Now that you know here each branch duct leads, you are in a better position to ask whether your system is likely to be a big energy loser. Here are the things to look for.
Uninsulated Ducts in Unconditioned Spaces
Heat transfer through duct walls can contribute significantly to energy losses. Conductive heat losses are typically at least as great as the energy losses due to air leakage. If the duct system runs through an attic or vented crawlspace and is not insulated, you can be sure that much energy is being wasted. If the ducts are in a basement, you will have to weigh the fact that insulating the ducts will cause the basement to get colder. If both the ducts and the basement walls are uninsulated, you should consider insulating the basement walls instead of the ducts.
Disconnected, Torn, or Damaged Ducts
A thorough inspection of the duct system should be made to look for holes large enough to see. Some sections of duct that are supposed to be joined together may have fallen away from each other, leaving a gap through which large quantities or air can leak. Flexible duct sections may have been torn during installation or afterward. Fiberglass ductboard sections are subject to damage if weight is placed on them. Whatever the cause, visible holes in ductwork are a clear indication that the system needs fixing. Blind-Alley Ducts Occasionally found in duct systems that use joist spaces or other parts of the building structure to channel air flow, blind-alley ducts occur as a result of mistakes made during installation.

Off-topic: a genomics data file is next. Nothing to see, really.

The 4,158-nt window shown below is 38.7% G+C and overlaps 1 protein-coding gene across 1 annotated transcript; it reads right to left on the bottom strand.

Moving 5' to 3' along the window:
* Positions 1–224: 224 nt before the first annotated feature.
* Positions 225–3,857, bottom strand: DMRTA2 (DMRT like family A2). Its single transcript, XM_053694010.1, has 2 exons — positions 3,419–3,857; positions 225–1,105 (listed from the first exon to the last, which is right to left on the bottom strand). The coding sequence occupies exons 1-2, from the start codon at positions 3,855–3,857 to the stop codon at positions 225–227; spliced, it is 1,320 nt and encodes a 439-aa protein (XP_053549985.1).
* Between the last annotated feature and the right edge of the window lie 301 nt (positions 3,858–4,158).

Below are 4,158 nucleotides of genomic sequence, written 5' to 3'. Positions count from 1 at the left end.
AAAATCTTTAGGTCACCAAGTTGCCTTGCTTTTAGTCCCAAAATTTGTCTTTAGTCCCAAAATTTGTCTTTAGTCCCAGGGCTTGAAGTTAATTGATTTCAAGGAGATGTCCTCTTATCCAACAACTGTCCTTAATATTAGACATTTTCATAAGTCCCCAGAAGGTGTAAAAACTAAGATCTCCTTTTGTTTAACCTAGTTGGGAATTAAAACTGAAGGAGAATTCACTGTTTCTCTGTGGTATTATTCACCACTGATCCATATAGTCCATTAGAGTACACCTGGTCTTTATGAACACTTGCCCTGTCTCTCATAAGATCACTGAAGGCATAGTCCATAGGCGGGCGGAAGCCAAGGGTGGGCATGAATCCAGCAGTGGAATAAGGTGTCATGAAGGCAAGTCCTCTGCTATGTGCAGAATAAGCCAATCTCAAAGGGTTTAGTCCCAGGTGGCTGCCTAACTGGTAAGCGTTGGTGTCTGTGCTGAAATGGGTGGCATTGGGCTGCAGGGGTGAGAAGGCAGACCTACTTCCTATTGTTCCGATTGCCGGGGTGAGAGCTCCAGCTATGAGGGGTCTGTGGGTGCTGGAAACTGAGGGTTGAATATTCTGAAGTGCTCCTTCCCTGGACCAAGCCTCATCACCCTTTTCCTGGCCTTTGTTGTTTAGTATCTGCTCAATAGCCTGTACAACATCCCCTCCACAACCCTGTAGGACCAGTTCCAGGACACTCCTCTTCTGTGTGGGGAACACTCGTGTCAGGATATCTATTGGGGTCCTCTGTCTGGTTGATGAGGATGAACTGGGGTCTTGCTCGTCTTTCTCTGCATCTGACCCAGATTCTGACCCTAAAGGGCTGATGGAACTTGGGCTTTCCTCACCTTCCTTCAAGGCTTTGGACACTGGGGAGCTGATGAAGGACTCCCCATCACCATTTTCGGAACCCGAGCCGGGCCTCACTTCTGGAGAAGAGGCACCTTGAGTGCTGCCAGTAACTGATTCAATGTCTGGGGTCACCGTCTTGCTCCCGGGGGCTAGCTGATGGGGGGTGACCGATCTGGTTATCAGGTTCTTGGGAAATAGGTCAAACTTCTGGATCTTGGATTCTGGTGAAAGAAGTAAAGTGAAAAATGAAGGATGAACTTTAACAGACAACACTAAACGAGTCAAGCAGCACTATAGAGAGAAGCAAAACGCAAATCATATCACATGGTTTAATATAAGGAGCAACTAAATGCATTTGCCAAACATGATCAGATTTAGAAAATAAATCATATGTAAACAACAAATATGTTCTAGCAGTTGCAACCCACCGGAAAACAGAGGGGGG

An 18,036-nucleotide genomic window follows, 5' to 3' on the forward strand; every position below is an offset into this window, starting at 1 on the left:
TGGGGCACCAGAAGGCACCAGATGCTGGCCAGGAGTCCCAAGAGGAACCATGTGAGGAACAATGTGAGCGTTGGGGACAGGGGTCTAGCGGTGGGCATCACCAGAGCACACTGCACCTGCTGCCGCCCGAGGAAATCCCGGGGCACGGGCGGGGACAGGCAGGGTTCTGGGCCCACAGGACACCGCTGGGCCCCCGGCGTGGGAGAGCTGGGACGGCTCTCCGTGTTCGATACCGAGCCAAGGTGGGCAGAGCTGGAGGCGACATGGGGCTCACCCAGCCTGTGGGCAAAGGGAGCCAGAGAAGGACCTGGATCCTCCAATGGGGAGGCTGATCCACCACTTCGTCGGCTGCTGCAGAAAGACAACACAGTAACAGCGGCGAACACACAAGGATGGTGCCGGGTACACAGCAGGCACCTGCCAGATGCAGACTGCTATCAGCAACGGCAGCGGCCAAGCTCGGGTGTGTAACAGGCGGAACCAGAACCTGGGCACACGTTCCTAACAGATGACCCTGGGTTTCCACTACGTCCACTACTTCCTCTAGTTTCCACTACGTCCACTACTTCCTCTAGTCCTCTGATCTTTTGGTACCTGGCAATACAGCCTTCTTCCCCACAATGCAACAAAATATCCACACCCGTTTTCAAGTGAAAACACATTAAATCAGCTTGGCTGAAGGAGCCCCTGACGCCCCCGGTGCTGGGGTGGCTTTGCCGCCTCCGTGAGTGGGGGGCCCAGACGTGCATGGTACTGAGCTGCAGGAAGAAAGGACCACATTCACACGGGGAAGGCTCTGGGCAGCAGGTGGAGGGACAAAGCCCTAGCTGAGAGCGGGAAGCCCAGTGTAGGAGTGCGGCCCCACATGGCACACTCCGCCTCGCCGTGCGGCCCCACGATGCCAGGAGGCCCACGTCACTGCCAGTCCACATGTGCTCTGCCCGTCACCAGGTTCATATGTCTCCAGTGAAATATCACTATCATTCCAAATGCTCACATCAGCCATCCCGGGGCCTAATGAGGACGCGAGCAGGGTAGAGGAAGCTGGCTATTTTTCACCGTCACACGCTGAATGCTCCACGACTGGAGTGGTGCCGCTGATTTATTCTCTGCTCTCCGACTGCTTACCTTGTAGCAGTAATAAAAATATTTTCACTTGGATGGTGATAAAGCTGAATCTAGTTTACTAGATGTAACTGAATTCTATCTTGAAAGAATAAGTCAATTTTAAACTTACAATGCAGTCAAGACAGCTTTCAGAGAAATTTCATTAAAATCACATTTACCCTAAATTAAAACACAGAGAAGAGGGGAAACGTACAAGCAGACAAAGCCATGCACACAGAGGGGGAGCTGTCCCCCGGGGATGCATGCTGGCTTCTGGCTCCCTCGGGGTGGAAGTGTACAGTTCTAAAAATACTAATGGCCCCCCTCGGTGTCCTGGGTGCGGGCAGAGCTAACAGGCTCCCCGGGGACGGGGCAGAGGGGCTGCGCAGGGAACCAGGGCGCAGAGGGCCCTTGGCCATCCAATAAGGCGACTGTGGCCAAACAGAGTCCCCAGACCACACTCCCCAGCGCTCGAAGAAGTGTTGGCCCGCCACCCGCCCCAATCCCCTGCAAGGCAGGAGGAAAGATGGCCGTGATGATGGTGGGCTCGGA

A blind-alley duct leads nowhere (except possibly to the outside), while the register it was supposed to serve has no source of heat. The room containing this register will then be too cold. If it is an important room, the thermostat setting may be raised in an attempt to get enough heat to this room. If a room always seem too cold or a register doesn’t seem to have any air flowing out of it, it may be worth investigating.
Inadequate Return-Side Ductwork
As we’ve noted, it is common to find building spaces pressed into service as part of the duct system. These tend to be leaky, especially on the return side. Even worse, some homes are designed without any return ductwork at all. In that case, unless the furnace is in the conditioned space, it will be surrounded by cold basement or crawl-space air and will have to use more energy to warm this cold air for delivery to the home than it would have if warmer air from the living space were available from return ducts. A system without return ductwork can also depressurize the furnace room, giving rise to the health hazards we’ve already discussed.
Content from D.O.E Reaseach & Develpment